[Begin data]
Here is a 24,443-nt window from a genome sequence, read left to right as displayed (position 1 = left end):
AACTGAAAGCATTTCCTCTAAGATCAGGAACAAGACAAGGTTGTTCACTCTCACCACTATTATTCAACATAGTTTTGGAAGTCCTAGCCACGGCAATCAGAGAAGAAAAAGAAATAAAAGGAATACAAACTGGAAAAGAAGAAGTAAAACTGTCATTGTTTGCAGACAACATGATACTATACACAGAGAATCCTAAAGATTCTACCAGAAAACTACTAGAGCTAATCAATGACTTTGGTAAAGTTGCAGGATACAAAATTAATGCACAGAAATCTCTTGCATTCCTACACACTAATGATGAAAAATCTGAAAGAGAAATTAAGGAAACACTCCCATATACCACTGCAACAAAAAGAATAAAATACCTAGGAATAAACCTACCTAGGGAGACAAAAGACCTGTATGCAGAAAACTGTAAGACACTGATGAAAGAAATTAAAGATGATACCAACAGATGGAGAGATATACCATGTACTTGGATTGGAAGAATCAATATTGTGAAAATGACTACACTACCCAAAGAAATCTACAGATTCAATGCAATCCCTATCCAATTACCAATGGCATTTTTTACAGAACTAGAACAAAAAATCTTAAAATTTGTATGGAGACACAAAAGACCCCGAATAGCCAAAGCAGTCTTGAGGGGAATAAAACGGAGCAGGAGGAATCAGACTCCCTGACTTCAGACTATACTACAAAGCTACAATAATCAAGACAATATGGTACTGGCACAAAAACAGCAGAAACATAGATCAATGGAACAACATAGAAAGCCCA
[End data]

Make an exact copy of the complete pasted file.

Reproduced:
Here is a 24,443-nt window from a genome sequence, read left to right as displayed (position 1 = left end):
AACTGAAAGCATTTCCTCTAAGATCAGGAACAAGACAAGGTTGTTCACTCTCACCACTATTATTCAACATAGTTTTGGAAGTCCTAGCCACGGCAATCAGAGAAGAAAAAGAAATAAAAGGAATACAAACTGGAAAAGAAGAAGTAAAACTGTCATTGTTTGCAGACAACATGATACTATACACAGAGAATCCTAAAGATTCTACCAGAAAACTACTAGAGCTAATCAATGACTTTGGTAAAGTTGCAGGATACAAAATTAATGCACAGAAATCTCTTGCATTCCTACACACTAATGATGAAAAATCTGAAAGAGAAATTAAGGAAACACTCCCATATACCACTGCAACAAAAAGAATAAAATACCTAGGAATAAACCTACCTAGGGAGACAAAAGACCTGTATGCAGAAAACTGTAAGACACTGATGAAAGAAATTAAAGATGATACCAACAGATGGAGAGATATACCATGTACTTGGATTGGAAGAATCAATATTGTGAAAATGACTACACTACCCAAAGAAATCTACAGATTCAATGCAATCCCTATCCAATTACCAATGGCATTTTTTACAGAACTAGAACAAAAAATCTTAAAATTTGTATGGAGACACAAAAGACCCCGAATAGCCAAAGCAGTCTTGAGGGGAATAAAACGGAGCAGGAGGAATCAGACTCCCTGACTTCAGACTATACTACAAAGCTACAATAATCAAGACAATATGGTACTGGCACAAAAACAGCAGAAACATAGATCAATGGAACAACATAGAAAGCCCA